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March 13, 2014
Top seed Arizona, pesky Utah meet in Pac-12 tournament
LAS VEGAS -- All season Sean Miller held out hope that fourth-ranked Arizona would improve from the free-throw line. The fifth-year head coach has pointed to T.J. McConnell's past success and the look of Aaron Gordon's shooting form and said that the results would eventually change.
Instead, the Wildcats boast just two players above 70 percent from the line, including Pac-12 Conference player of the year Nick Johnson.
But free throws are just one of the few things that have not gone right in a regular season that started with 21 consecutive victories and ended with a three-game lead for the Pac-12 championship. In addition to Johnson's honor, Miller was tabbed the coach of the year, Gordon won freshman of the year and joined Johnson on the league's first team.
Still, as UA (28-3) heads into Thursday's noon tipoff in the conference tournament quarterfinals at the MGM Grand Garden Arena, Miller is cautious about something as simple as free throws causing trouble this week and beyond in the NCAA tournament.
"Eventually, if we keep shooting 50 percent from the foul line, we'll lose," Miller said. "You can mask it, you can avoid it, you can talk about we're going to get better."
While the Wildcats continue to have their sights set on improving, the 65.9 percent mark - including eight missed free throws in last week's loss at Oregon - is the reality they also must deal with and make sure doesn't ultimately spoil their postseason.
Top-seeded UA, one of four teams with a first-round bye in the Pac-12 tournament, arrived Wednesday from Tucson, just before 6 p.m. and long after No. 8 Utah edged No. 9 Washington in the opener, 67-61.
The win gave Utah - arguably the surprise team in the conference - its seventh in 10 games and a third shot at taking down Arizona, which ran away late for a 65-56 win in Tucson and survived overtime for a 67-63 win in Salt Lake City.
"They're really an excellent team," Miller said. "Nobody wants to face them.
"That's an important bye because whoever doesn't get the bye, it's much more difficult for them to win the championship."
Utah led by 10 at the half but quickly found themselves trailing 41-40 after less than 8 1/2 minutes into the second half. Tied at 60 with 40 seconds to play, reserve guard Dakarai Tucker drilled the go-ahead 3-pointer and the Utes (21-10) avoided an early exit.
Utah head coach Larry Krystkowiak called the win "the tale of two halves" but said his team was "locked in defensively," deploying a few different zone looks similar to what Arizona saw this season.
"We had a tremendous amount of energy in the first half, got stops, held Washington down to 24 first-half points," Krystkowiak said. "Then we came out in the second half a little bit flat, as our team has been known to do.
"The key, I thought, was getting back into it after a timeout. We were down 1 and made some plays, hit some shots when we needed to and we got some big-time stops. Our kids played just about as well as they could defensively, including the rebounding from start to finish."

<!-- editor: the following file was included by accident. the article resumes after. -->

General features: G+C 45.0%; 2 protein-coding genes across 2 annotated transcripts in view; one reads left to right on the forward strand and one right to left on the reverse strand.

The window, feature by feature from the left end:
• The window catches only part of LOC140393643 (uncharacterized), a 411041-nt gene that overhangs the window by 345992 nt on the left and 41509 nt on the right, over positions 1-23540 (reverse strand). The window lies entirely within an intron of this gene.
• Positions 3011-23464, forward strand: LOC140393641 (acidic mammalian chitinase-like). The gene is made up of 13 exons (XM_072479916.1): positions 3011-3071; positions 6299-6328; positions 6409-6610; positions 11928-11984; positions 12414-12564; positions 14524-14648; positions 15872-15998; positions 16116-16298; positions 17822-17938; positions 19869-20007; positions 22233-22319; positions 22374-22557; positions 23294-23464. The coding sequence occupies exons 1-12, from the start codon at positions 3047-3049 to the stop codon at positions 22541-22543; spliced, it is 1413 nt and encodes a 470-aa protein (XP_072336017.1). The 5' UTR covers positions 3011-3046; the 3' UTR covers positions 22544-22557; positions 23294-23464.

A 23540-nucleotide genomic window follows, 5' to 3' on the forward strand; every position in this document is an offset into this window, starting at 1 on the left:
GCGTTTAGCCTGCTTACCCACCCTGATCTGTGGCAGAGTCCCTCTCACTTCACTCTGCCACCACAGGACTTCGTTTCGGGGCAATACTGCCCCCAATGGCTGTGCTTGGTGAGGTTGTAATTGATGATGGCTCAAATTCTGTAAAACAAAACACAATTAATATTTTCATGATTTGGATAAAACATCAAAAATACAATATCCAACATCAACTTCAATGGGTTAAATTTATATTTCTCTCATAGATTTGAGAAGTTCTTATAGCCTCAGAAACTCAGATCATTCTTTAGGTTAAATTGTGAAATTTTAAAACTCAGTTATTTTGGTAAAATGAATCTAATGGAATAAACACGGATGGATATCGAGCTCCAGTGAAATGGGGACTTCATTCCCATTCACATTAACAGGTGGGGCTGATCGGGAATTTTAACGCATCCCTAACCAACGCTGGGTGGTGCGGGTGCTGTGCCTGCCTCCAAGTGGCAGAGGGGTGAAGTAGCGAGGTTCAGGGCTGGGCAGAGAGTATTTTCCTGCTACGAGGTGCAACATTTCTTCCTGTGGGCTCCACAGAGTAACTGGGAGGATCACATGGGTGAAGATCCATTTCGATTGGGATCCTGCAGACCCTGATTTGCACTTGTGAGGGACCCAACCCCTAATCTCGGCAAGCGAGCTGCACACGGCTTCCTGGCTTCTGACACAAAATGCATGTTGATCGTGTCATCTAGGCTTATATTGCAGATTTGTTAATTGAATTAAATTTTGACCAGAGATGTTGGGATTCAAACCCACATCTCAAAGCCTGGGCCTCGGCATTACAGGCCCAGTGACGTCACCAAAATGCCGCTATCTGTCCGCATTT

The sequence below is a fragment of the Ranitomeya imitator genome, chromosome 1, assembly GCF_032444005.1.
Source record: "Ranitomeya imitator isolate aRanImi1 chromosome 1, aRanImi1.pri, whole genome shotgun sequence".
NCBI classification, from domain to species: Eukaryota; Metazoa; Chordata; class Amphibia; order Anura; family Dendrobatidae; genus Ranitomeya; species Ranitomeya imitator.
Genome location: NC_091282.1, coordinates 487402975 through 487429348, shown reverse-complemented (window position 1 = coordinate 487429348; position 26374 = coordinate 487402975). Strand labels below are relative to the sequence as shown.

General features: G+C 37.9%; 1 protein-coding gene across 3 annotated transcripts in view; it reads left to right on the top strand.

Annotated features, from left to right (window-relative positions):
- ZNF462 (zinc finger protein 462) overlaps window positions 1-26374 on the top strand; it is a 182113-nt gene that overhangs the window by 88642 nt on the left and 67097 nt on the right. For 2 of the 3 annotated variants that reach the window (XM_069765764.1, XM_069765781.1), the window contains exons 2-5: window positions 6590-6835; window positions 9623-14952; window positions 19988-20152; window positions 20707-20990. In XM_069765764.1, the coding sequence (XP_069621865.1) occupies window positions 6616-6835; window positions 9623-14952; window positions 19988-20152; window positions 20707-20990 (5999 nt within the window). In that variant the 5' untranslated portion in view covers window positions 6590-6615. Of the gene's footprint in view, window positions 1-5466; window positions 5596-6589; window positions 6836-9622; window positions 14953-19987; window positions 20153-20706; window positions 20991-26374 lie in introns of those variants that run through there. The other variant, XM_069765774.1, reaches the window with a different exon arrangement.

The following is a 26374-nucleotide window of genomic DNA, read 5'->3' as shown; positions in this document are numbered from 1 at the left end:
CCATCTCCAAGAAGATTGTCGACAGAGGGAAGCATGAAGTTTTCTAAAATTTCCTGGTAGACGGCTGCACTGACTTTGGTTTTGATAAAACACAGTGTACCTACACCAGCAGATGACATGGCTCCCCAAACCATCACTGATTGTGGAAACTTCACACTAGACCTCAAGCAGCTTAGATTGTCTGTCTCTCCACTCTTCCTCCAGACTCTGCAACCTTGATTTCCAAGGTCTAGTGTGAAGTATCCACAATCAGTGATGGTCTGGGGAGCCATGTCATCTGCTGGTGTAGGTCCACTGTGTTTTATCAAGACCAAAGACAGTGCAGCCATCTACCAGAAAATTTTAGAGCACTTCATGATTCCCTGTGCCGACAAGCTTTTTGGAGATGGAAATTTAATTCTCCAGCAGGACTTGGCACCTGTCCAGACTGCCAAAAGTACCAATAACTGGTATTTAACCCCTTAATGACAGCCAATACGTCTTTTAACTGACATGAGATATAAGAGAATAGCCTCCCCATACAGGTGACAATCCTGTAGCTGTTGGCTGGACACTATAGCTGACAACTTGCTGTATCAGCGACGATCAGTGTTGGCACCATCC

The Utes won the battle on the boards, 39-28, and Krystkowiak also noted his team's ability to limit the Huskies to just five assists on 20 made field goals.
But now comes a challenge against the league's top rebounding team. UA held teams to just 30.6 rebounds per game and owned the best margin at plus-8.3 per contest.
Utah guard Delon Wright, who led the way with 15 points, grabbed seven of his team's rebounds and said the focus has to start on the glass against the Wildcats.
Among the Utes' downfalls in the head-to-head series was allowing 20 offensive rebounds in a 40-29 thrashing on the boards in the Jan. 16 loss at McKale Center. Utah cleaned that up in the rematch, winning the battle 37-31 and becoming one of just four teams to do so this season against UA.
"They all crash," Wright, a first-team all-conference selection, said. "I think if we rebound and play good team basketball, we'll have a chance."
The other big number will be the Utes' field goal percentage. The 38.5 percent opponents shot against Arizona tied for the eighth-best mark in the nation this season, along with San Diego State.
Johnson and McConnell, an All-Pac-12 second-team point guard, represented the Wildcats on the conference's five-man all-defensive team. Just as solid defensively is Gordon and the UA frontcourt.
"I know we couldn't put all four or five of us on the defensive team, but it definitely could have been whichever one," Johnson said. "You could have picked one."
Utah shot just under 45 percent in the first-round win but made 10 of 21 attempts in the second half. The Utes were held in the low 40s in both regular-season meetings with the Wildcats.
Second-leading scorer Jordan Loveridge, who had 13 points and nine boards against the Huskies, shot a combined 5 of 26 against UA this season.
"Arizona, you look statistically, is without a doubt the best defensive team in our league," Krystkowiak said. "They hold teams to percentages that are not really in the same neighborhood as a lot of the other 11 teams, points scored. They're real physical.
"They obviously got offensive firepower, but that's what's making them an elite team in college basketball this year. You have a really talented group that's committed to playing defense."
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